A Righteous Fear
In Mark 9:30-31, we have the record of Jesus traveling throughout Galilee in secret. It seems that he was "unwilling for anyone to know about it," perhaps because he was spending some extra time with His disciples. He was teaching them about His coming suffering, death, and resurrection. Verse 32 seems to be a strange fact to be inserted here. When Jesus spoke of the resurrection, they did not understand Him, just as in 9:10. But the text goes on to say that these loving friends and disciples of Jesus "were afraid to ask Him." What were they afraid of? As we read through the pages of scripture we are made to understand that fear was not an uncommon emotion when one was dealing with true spiritual power. After the death of Ananias and Sapphira in Acts 6, verse 11 states that "great fear came upon the whole church." And it was not just upon believers, but "upon all who heard of these things." Jesus never harmed a soul during His ministry, but when He walked out of His tomb on the first day of the week, highly disciplined Roman troops "shook for fear of Him and became like dead men," according to Matt.28:4.
It seems to me that there is a fear which is good for men to experience. The pride, arrogance, and cruelty of soldiers who mocked Jesus and scorned Him melted away at the resurrection of our Lord. They became as humble as little children. I have no doubt that if Jesus had asked anything of those soldiers at that moment, they would have done it, without question.
A good and proper fear can shut men's mouths. No questions, no arguments, if the Lord says it then that's that! A God-fearing appreciation for the church and Christ's holy relationship of ownership to it can cause men to get serious about their own relationship with God and their attitude toward the kingdom. The occasion in Acts 6 also seems to indicate that this sobermindedness is not limited to believers. Even those outside the body can be impressed, whether they choose to obey God or not. That high esteem for spiritual things can later change to obedience according to Acts 6:13-14.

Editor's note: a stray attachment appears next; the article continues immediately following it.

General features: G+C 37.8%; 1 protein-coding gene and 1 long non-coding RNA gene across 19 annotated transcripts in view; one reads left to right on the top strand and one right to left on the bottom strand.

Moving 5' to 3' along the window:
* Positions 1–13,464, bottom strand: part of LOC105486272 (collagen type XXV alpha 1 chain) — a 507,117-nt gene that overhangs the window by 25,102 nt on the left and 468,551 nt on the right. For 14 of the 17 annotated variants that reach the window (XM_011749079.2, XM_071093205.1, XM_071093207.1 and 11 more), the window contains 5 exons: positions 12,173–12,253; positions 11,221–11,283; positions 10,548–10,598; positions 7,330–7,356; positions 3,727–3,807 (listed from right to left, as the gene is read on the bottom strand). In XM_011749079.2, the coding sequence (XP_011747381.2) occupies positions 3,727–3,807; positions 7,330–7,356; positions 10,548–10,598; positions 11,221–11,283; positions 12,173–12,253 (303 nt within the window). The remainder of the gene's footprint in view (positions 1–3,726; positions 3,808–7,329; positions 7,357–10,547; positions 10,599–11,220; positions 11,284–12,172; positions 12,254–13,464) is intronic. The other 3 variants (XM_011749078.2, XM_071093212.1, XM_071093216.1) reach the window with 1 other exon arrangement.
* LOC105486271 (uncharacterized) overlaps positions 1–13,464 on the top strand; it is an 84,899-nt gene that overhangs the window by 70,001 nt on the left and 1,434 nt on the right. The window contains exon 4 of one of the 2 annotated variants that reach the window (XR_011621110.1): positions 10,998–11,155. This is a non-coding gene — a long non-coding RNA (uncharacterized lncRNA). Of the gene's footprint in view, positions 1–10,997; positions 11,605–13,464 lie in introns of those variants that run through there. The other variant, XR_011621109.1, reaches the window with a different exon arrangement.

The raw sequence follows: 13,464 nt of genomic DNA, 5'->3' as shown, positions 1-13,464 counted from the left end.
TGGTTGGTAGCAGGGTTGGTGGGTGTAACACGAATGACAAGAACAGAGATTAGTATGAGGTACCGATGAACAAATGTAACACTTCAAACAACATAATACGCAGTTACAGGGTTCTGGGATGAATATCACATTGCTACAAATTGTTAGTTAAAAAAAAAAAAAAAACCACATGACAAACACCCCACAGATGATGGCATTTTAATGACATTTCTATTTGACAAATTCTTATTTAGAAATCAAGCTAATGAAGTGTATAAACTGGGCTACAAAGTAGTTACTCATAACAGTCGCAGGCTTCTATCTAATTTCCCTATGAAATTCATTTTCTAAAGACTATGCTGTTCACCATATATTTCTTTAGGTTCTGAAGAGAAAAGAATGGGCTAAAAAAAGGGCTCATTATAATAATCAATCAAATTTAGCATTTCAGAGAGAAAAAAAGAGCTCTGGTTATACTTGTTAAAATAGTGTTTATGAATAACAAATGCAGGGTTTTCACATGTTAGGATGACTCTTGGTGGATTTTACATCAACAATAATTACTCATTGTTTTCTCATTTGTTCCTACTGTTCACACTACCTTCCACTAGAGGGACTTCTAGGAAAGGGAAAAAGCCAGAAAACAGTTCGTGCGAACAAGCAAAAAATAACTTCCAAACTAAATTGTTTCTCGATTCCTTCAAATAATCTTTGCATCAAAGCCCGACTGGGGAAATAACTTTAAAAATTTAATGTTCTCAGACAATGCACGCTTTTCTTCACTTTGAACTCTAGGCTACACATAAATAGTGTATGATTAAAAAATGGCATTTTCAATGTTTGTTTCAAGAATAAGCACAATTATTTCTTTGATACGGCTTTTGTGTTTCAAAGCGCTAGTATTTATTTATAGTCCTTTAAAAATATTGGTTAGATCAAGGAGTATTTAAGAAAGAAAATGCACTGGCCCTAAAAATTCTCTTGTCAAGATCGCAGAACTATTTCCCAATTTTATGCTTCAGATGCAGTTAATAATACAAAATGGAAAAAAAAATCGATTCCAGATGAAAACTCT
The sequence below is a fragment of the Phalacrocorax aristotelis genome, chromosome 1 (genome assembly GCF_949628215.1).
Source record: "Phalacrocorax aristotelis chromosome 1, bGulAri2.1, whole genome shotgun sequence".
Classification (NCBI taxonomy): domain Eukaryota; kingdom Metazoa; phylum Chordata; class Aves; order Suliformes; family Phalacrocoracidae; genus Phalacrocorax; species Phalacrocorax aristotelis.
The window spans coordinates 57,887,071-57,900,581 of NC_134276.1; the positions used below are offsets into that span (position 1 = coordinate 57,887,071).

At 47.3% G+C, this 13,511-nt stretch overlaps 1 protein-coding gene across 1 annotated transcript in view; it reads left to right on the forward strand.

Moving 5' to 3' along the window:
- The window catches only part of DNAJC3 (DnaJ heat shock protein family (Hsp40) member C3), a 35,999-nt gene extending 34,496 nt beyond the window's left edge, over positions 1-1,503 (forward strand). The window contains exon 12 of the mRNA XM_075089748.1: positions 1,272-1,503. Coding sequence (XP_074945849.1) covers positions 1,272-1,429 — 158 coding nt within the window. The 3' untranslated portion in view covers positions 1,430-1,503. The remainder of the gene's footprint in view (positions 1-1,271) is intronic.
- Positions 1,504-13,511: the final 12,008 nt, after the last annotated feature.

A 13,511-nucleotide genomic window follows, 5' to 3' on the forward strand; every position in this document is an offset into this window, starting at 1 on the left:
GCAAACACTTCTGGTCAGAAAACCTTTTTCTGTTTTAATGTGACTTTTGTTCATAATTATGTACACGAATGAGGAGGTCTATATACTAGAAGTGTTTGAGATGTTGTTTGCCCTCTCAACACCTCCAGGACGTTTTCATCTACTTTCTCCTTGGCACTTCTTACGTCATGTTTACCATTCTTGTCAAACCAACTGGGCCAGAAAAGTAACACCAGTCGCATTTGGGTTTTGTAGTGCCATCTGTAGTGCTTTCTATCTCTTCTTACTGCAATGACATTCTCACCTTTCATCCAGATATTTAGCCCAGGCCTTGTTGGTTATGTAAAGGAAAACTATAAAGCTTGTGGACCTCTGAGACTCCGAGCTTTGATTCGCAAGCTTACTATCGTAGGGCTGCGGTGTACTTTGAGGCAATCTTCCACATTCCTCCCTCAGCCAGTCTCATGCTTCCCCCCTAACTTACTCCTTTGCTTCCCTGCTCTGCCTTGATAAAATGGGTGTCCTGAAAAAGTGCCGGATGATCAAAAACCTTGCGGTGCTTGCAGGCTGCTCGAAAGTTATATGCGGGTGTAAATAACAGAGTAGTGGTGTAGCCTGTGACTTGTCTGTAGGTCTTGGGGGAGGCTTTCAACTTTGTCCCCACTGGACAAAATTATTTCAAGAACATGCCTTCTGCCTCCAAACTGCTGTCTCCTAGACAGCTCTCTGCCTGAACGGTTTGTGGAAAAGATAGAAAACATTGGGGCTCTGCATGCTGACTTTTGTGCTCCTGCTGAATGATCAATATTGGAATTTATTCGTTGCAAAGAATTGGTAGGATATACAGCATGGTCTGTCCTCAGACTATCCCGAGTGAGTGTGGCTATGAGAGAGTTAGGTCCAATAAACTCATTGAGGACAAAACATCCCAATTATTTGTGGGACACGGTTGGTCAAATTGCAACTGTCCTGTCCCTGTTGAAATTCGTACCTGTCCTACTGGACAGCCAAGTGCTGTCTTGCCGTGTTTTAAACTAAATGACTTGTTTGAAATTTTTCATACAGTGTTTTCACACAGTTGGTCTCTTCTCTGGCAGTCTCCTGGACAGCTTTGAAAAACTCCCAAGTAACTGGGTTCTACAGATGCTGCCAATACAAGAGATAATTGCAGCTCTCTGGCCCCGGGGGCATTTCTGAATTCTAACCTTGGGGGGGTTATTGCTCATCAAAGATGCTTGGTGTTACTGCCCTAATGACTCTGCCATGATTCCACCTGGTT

It certainly seems as if a righteous fear of God has its proper place. As we observe men's behavior, both in the body and out, perhaps we are able to understand better the actions of many people. When men malign the church or aspects of it, when they mock its efforts, speak disdainfully of its leaders or pick and find fault with Christ's brethren, they reveal more about themselves than they do about the body. They themselves do not have a proper fear of God in their hearts.
When worshipping the Creator means so little to us that we will not bother ourselves to arrive on time, to stay awake, or to focus on the act of worship being engaged in, can it be said that we truly "fear God?" When we never miss a day of work, but can't make four services in a row, who do we really fear? When we demand good school grades from our children, but never ask them about their Bible lessons, who has our real respect? When men think the mission of the Lord's church can encompass gymnasiums, ball teams, and church kitchens, or that we can worship God any way we please and He will accept it, or that everybody that goes to church somewhere and believes something is going to heaven in their own way, then we are able to understand that the real problem is a lack of righteous fear. We need the reverence and respect and "fear" for God that will make us hush and listen to God's word. We need the "fear" that will make us obedient to what He says without change or addition. We need the "fear" that motivates us to speak well of God's people, or not at all. And we need the "fear" that will motivate us to placing service to God above all else in this life, things that are passing away. Don't be afraid to let righteous fear take its place in your life.
By Carl MacMurray
From Expository Files 4.2; February 1997